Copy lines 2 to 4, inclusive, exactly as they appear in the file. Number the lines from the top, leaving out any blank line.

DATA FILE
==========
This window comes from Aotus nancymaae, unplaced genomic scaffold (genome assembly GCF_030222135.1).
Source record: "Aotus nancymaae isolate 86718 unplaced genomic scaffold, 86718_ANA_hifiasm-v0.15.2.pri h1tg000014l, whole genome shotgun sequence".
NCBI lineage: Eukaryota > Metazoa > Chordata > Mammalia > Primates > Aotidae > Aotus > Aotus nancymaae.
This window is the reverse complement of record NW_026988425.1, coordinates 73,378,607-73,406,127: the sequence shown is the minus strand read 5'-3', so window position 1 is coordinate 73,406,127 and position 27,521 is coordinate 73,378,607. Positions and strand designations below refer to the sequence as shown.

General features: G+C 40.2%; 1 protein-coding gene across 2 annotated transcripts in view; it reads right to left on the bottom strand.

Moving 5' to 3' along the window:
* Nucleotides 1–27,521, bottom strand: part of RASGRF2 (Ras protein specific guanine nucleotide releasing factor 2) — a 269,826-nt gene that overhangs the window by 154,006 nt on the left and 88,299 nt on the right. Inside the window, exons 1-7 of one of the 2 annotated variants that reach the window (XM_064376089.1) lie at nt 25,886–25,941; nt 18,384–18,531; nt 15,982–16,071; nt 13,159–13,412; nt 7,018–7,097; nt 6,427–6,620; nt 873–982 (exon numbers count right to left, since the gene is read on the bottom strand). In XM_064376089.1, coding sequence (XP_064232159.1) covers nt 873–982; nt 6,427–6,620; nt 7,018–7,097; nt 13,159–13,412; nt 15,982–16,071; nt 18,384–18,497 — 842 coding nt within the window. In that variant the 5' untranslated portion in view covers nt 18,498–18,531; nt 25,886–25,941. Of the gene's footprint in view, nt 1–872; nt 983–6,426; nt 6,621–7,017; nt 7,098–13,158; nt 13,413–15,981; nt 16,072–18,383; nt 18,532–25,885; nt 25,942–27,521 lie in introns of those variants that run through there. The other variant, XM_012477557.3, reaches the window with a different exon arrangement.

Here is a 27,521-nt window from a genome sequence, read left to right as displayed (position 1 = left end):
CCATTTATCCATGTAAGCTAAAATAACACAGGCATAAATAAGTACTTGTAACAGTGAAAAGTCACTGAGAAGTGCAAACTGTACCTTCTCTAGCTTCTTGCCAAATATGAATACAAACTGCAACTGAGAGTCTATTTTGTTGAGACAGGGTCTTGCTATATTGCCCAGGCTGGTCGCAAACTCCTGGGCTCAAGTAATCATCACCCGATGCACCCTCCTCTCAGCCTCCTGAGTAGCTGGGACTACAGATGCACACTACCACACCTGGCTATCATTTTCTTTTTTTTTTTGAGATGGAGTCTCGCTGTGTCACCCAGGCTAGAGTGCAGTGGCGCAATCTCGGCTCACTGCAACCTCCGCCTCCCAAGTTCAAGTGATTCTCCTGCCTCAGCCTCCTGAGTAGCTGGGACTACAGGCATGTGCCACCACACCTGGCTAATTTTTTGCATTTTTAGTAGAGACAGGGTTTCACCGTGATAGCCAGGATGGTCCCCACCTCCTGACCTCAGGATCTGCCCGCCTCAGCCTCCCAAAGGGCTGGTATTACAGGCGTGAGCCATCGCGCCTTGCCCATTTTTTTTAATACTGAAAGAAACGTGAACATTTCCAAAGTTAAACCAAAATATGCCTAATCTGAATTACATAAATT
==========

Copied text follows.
Source record: "Aotus nancymaae isolate 86718 unplaced genomic scaffold, 86718_ANA_hifiasm-v0.15.2.pri h1tg000014l, whole genome shotgun sequence".
NCBI lineage: Eukaryota > Metazoa > Chordata > Mammalia > Primates > Aotidae > Aotus > Aotus nancymaae.
This window is the reverse complement of record NW_026988425.1, coordinates 73,378,607-73,406,127: the sequence shown is the minus strand read 5'-3', so window position 1 is coordinate 73,406,127 and position 27,521 is coordinate 73,378,607. Positions and strand designations below refer to the sequence as shown.